At-risk youths with a history of intensive arts experiences enjoy better academic outcomes and are more civicly engaged than disadvantaged students who largely miss out on the arts, finds a new report from the National Endowment for the Arts.
The benefits can be seen across a variety of measures, from test scores and school grades to honors-society memberships, high school graduation, and college enrollment and attainment. In addition, these young people are more likely to get involved with volunteer activities and local politics.
To be clear, this research does NOT provide evidence that extensive arts engagement causes those positive outcomes in at-risk young people. Rather, the two are associated. In other words, it could simply be that youths who are more apt to be highly engaged in the arts also are more prone toward academic and civic prowess. We don’t really know for sure.
“That’s the money question,” Sunil Iyengar, the director of research and analysis at the National Endowment for the Arts, told me. “We don’t know if, in fact, there is something [about] these kids that would prompt them to be more engaged in a variety of ways, including the arts.”
At the same time, Iyengar added: “There is a consistency here that is remarkable. ... In almost no case did we see anything counter [to this correlation].”
The new study comes as the National Center for Education Statistics issued a major report about access to arts education. That study, which suggests that the oft-repeated claims that the arts have been squeezed out of the curriculum are overstated, does point to persistent gaps in access to the arts by income level. That is, schools with the highest poverty levels tend to have lower availability of arts instruction. That said, in some cases, high-poverty schools have started to gain ground and close the gap in terms of access, when compared with low-poverty schools.
What’s especially interesting about the National Endowment study—led by James S. Catteral, a professor emeritus of education at UCLA—is its reliance on several longitudinal databases, so that changes in behavior can be observed over the long haul.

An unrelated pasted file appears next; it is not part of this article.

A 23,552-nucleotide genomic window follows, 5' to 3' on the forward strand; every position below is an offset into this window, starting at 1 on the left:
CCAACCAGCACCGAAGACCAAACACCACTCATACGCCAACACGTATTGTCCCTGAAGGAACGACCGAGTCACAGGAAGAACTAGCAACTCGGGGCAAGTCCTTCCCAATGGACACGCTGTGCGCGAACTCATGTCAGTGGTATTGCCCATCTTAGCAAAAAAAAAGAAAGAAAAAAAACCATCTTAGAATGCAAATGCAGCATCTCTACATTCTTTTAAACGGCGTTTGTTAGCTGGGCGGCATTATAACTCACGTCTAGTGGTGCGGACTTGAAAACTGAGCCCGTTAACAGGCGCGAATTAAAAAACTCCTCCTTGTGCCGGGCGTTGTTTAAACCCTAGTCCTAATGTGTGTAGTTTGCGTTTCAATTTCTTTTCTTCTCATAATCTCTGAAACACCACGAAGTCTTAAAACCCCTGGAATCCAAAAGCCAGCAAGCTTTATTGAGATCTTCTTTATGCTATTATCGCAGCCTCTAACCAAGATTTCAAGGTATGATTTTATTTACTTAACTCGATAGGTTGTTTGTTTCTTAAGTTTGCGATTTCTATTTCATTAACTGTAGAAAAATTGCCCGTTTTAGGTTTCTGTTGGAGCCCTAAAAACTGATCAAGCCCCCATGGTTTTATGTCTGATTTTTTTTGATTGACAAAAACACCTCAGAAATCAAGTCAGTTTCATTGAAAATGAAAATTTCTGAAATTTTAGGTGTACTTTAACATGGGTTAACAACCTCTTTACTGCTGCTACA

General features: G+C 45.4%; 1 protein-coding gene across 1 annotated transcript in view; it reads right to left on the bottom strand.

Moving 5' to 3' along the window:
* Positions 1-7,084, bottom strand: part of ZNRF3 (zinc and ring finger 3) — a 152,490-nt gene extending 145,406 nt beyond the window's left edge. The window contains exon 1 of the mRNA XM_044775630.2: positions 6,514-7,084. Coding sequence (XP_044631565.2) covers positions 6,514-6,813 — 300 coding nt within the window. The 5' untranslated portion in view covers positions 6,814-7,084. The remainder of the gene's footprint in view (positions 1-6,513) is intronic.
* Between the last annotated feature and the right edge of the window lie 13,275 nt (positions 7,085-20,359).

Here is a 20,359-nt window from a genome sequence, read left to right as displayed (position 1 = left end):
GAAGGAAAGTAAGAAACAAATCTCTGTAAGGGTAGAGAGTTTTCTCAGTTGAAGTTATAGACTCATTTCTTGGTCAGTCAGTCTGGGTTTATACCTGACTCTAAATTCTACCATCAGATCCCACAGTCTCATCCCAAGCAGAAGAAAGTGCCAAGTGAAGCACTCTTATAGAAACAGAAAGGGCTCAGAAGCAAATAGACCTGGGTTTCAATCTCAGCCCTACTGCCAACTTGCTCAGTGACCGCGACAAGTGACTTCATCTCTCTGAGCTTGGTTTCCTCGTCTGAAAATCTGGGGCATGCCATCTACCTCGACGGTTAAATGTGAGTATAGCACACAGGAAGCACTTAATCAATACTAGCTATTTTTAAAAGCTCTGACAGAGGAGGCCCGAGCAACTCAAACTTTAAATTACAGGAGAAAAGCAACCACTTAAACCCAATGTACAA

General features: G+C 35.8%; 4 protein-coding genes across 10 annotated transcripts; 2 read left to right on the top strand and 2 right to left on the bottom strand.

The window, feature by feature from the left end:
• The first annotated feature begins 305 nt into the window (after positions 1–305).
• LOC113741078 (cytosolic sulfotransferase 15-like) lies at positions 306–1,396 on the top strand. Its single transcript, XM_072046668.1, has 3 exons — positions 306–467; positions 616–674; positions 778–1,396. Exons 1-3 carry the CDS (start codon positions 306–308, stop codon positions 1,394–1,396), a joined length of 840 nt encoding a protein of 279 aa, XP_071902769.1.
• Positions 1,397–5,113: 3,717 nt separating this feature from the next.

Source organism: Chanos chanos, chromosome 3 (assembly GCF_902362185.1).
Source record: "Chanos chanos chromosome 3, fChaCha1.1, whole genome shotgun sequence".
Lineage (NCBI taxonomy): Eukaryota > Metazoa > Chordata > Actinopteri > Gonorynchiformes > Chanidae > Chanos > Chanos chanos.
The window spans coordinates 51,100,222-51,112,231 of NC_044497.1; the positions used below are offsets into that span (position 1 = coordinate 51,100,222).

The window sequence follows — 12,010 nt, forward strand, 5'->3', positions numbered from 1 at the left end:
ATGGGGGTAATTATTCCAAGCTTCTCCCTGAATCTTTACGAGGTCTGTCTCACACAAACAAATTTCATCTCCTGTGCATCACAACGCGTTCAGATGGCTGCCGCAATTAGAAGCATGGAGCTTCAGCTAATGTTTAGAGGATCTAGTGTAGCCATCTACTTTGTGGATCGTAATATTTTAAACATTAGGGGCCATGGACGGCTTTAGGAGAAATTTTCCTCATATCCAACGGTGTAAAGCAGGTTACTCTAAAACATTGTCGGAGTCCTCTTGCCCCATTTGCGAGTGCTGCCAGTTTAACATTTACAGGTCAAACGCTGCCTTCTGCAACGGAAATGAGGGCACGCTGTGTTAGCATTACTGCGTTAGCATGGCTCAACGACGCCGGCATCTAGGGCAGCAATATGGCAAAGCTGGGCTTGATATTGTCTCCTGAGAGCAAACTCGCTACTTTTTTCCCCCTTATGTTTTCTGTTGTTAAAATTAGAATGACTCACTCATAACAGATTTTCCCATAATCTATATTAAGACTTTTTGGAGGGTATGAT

So, enough of my jabbering. How about we look at some of the data?
Here’s a sampling of the results, when comparing at-risk youths with low levels of arts exposure to those with high exposure.
• 10th graders who went on to complete a calculus course:
Low arts (23 percent)
High arts (33 percent)
• Mean GPA of high school students:
Low arts (2.55)
High arts (2.94)
• 10th graders who went on to enroll in a bachelor’s degree program:
Low arts (19 percent)
High arts (32 percent)
• Young adults who earned a bachelor’s degree
Low arts (5 percent)
High arts (17 percent)
• High schoolers who participated in student government:
Low arts (4 percent)
High arts (16 percent)
• Young adults who volunteered within the last two years:
Low arts (26 percent)
High arts (47 percent)
• Young adults who voted in the 2004 national election:
Low arts (31 percent)
High arts (45 percent)
(For all you researchers and policy wonks, here’s a quick overview of definitions for the info above. The results refer to students in the bottom quarter for socioeconomic status as defined mainly by family income, parental education level, and parental job status. The report offers a definition for “arts engagement” centered on occurrences of arts activities, whether in-class or extracurricular, with extra points for recurring exposure. The various federal data sets examined had some differences, but key activities included attending concerts, visiting museums, participating in band or orchestra, and taking art, music, or dance classes. The report does not, however, get at the quality of those experiences.)
In an introduction, endowment Chairman Rocco Landesman offers his thoughts on the report.
“This report is quick to caution that it does not make the case for a causal relationship between the arts and these outcomes, but as a nonresearcher, I have no hesitation about drawing my own conclusions,” he writes. “I firmly believe that when a school delivers the complete education to which every child is entitled—an education that very much includes the arts—the whole child blossoms.”
A version of this news article first appeared in the Curriculum Matters blog.